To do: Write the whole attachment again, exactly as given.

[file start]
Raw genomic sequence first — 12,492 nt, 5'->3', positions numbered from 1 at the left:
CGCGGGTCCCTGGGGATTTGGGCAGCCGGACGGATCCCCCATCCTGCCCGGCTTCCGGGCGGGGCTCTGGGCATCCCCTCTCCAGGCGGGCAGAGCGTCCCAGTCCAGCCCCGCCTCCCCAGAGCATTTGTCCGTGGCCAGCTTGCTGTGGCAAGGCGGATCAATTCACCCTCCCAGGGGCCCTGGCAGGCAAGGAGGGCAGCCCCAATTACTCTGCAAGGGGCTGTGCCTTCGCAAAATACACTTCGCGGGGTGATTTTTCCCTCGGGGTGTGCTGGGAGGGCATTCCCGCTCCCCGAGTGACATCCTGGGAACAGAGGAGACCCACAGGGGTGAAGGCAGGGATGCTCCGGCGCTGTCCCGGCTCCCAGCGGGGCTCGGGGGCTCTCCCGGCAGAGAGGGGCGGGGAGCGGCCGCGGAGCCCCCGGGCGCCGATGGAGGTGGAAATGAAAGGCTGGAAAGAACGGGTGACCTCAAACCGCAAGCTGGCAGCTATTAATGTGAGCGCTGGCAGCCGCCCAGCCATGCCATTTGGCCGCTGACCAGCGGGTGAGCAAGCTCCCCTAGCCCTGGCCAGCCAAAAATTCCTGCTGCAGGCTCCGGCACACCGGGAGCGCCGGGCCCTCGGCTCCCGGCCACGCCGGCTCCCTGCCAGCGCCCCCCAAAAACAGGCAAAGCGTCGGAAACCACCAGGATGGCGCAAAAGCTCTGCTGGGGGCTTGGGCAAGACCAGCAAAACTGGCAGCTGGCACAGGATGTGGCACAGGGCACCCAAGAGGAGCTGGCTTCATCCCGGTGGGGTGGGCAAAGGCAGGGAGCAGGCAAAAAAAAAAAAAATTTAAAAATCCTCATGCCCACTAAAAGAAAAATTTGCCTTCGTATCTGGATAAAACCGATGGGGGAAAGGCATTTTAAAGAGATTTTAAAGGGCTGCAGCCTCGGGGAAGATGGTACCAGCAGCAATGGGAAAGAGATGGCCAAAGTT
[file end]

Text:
Raw genomic sequence first — 12,492 nt, 5'->3', positions numbered from 1 at the left:
CGCGGGTCCCTGGGGATTTGGGCAGCCGGACGGATCCCCCATCCTGCCCGGCTTCCGGGCGGGGCTCTGGGCATCCCCTCTCCAGGCGGGCAGAGCGTCCCAGTCCAGCCCCGCCTCCCCAGAGCATTTGTCCGTGGCCAGCTTGCTGTGGCAAGGCGGATCAATTCACCCTCCCAGGGGCCCTGGCAGGCAAGGAGGGCAGCCCCAATTACTCTGCAAGGGGCTGTGCCTTCGCAAAATACACTTCGCGGGGTGATTTTTCCCTCGGGGTGTGCTGGGAGGGCATTCCCGCTCCCCGAGTGACATCCTGGGAACAGAGGAGACCCACAGGGGTGAAGGCAGGGATGCTCCGGCGCTGTCCCGGCTCCCAGCGGGGCTCGGGGGCTCTCCCGGCAGAGAGGGGCGGGGAGCGGCCGCGGAGCCCCCGGGCGCCGATGGAGGTGGAAATGAAAGGCTGGAAAGAACGGGTGACCTCAAACCGCAAGCTGGCAGCTATTAATGTGAGCGCTGGCAGCCGCCCAGCCATGCCATTTGGCCGCTGACCAGCGGGTGAGCAAGCTCCCCTAGCCCTGGCCAGCCAAAAATTCCTGCTGCAGGCTCCGGCACACCGGGAGCGCCGGGCCCTCGGCTCCCGGCCACGCCGGCTCCCTGCCAGCGCCCCCCAAAAACAGGCAAAGCGTCGGAAACCACCAGGATGGCGCAAAAGCTCTGCTGGGGGCTTGGGCAAGACCAGCAAAACTGGCAGCTGGCACAGGATGTGGCACAGGGCACCCAAGAGGAGCTGGCTTCATCCCGGTGGGGTGGGCAAAGGCAGGGAGCAGGCAAAAAAAAAAAAAATTTAAAAATCCTCATGCCCACTAAAAGAAAAATTTGCCTTCGTATCTGGATAAAACCGATGGGGGAAAGGCATTTTAAAGAGATTTTAAAGGGCTGCAGCCTCGGGGAAGATGGTACCAGCAGCAATGGGAAAGAGATGGCCAAAGTT